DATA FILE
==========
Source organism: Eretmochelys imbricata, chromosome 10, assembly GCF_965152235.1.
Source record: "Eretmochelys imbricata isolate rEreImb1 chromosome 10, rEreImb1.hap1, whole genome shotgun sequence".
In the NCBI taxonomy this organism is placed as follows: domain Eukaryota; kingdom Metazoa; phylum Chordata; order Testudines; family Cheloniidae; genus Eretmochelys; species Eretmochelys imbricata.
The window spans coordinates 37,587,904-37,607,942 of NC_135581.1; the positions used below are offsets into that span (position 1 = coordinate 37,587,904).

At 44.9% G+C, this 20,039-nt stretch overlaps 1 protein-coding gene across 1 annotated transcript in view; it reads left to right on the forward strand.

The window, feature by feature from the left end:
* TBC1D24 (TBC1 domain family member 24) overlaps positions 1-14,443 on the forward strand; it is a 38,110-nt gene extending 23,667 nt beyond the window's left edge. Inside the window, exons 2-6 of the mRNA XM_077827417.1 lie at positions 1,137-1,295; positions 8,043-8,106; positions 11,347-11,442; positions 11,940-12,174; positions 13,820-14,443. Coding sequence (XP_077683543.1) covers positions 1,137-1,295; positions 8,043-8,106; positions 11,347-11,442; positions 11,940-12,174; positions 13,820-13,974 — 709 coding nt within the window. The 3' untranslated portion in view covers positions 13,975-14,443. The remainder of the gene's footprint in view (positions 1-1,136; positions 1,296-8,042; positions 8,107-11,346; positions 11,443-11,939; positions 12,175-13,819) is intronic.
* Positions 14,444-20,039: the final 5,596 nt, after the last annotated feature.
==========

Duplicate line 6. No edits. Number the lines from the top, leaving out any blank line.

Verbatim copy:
The window, feature by feature from the left end: